Reading: Reading News Data


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Reading News Data


Nikoleta Daskalova


Information overflow is both inspiring and depressing. Inspiring is more or less the easy access to various information and communication resources, which in turn facilitate the exchange of ideas, knowledge and creativity. However, the impossible fathomability of infinite information space creates a feeling of depression and anxiety. Thanks to digital technology, the speed at which information is generated and distributed significantly exceeds the speed at which it can be perceived. The more the hypertext ocean of the web is filled with content, the more impossible it is to be ‘tamed’ by human senses.


In the ambivalent nature of information super-abundance, technological optimism and technological pessimism constantly compete. In fact, the two perspectives on the role of technology in the world of people have always been in conflict, but are now strongly intensified with the evolution and spread of the internet.1 This text looks at a conditional technological optimism, aiming not at postulating utopian aspirations, but at illustrating how scientific and technical elites do not lose their desire to overcome depressing complexity by seeking bold optimization solutions.


The focus of this paper is on an innovative technological system for processing online news, namely the publicly available Europe Media Monitor (EMM).2 The interest in this monitoring tool is multifaceted. In most general terms it is interesting to trace the technological solutions with which computer science specialists are trying to discipline the information flow. However, EMM is also interesting as a powerful tool for understanding reality on the basis of statistically processed news databases. This study provides examples of how EMM-enabled media content processing options may be used as a basis for further detailed analysis. Of importance are also the social and institutional intentions behind the development of such a system: what are the motives and the uses associated with such an intersection between news and intelligent software.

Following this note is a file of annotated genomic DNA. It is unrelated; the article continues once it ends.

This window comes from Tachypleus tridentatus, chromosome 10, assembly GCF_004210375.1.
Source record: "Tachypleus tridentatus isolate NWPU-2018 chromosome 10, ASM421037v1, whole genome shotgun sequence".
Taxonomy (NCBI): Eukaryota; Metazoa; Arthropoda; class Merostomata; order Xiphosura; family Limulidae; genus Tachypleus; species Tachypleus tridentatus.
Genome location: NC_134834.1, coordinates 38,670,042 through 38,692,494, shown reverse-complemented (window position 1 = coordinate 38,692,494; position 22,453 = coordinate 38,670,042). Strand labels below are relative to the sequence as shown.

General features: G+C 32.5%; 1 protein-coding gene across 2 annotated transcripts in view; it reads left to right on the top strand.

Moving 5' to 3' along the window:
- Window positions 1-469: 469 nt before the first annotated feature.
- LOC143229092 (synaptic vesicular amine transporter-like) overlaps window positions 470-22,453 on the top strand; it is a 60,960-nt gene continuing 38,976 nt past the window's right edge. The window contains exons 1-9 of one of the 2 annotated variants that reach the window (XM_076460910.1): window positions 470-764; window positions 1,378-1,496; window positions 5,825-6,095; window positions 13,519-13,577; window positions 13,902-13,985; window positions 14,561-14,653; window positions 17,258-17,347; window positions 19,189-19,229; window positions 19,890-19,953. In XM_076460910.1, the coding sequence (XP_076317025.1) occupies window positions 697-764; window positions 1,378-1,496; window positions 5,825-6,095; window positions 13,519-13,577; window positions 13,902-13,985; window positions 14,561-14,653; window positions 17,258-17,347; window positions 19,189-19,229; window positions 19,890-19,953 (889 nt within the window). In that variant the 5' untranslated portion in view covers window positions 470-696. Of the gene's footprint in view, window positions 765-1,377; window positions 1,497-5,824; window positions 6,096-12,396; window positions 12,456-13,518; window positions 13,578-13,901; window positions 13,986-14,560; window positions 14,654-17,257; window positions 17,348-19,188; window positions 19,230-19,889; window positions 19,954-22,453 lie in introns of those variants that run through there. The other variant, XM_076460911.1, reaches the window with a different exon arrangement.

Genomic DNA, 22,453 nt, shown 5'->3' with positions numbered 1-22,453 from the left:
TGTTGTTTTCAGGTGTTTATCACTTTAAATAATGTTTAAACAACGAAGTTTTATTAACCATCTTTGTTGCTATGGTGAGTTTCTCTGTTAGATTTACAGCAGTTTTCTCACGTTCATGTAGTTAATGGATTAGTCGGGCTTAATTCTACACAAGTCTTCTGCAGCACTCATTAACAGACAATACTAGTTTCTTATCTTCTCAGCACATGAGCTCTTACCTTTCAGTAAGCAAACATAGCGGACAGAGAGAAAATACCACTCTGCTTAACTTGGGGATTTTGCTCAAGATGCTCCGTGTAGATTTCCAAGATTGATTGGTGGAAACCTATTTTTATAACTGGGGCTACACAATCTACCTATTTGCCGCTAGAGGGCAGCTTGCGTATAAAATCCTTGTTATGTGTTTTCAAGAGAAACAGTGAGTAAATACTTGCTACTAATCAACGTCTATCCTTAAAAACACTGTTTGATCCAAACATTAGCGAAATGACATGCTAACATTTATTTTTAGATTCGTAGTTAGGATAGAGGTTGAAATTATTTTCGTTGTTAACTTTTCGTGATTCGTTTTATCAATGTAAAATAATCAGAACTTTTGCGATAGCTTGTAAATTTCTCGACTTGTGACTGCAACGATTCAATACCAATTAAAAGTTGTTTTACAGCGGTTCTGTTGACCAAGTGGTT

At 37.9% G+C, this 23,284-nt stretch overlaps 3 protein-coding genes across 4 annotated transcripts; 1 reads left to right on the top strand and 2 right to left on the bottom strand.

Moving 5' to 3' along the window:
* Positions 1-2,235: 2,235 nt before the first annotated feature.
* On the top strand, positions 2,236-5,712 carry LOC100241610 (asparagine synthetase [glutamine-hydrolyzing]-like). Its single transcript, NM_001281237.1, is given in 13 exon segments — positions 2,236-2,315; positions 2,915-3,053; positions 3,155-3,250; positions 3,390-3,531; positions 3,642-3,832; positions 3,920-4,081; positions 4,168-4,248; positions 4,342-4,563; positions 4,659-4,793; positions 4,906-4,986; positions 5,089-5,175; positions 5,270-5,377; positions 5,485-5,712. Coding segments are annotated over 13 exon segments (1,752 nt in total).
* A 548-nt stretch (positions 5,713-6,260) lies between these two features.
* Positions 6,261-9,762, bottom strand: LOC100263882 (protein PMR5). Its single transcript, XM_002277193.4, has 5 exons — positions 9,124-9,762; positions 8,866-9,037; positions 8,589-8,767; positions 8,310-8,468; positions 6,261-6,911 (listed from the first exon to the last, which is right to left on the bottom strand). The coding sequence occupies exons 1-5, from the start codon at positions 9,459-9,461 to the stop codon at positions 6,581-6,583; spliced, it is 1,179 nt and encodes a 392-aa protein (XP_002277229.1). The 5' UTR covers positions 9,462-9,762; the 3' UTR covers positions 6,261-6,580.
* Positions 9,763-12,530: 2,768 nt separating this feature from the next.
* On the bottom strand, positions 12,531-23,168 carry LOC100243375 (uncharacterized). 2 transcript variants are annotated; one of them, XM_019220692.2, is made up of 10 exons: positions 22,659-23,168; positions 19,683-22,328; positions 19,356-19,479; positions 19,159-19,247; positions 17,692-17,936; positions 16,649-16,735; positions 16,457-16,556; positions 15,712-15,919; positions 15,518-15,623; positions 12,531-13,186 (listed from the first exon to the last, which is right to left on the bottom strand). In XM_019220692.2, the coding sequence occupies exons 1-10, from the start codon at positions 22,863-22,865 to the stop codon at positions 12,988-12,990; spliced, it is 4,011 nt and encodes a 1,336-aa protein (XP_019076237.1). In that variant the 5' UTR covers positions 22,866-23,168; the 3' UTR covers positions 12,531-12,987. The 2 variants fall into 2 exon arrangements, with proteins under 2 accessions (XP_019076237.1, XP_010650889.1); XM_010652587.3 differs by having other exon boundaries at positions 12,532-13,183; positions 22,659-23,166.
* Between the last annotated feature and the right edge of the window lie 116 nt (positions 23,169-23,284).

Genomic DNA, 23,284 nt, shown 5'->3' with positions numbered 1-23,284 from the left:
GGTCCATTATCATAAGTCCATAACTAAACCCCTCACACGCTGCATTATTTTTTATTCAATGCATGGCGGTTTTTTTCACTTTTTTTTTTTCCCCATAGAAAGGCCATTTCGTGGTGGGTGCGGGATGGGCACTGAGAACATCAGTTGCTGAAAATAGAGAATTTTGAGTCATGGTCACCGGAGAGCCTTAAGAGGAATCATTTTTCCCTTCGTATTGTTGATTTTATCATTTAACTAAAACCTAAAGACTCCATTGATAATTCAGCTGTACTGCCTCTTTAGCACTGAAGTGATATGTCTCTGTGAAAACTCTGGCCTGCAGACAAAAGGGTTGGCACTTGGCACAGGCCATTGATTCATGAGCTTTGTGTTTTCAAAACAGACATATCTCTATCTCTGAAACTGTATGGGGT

How to Cite: Daskalova, N., 2010. Reading News Data. Cultural Science Journal, 3(2). DOI:
Published on 01 Jan 2010.
Peer Reviewed


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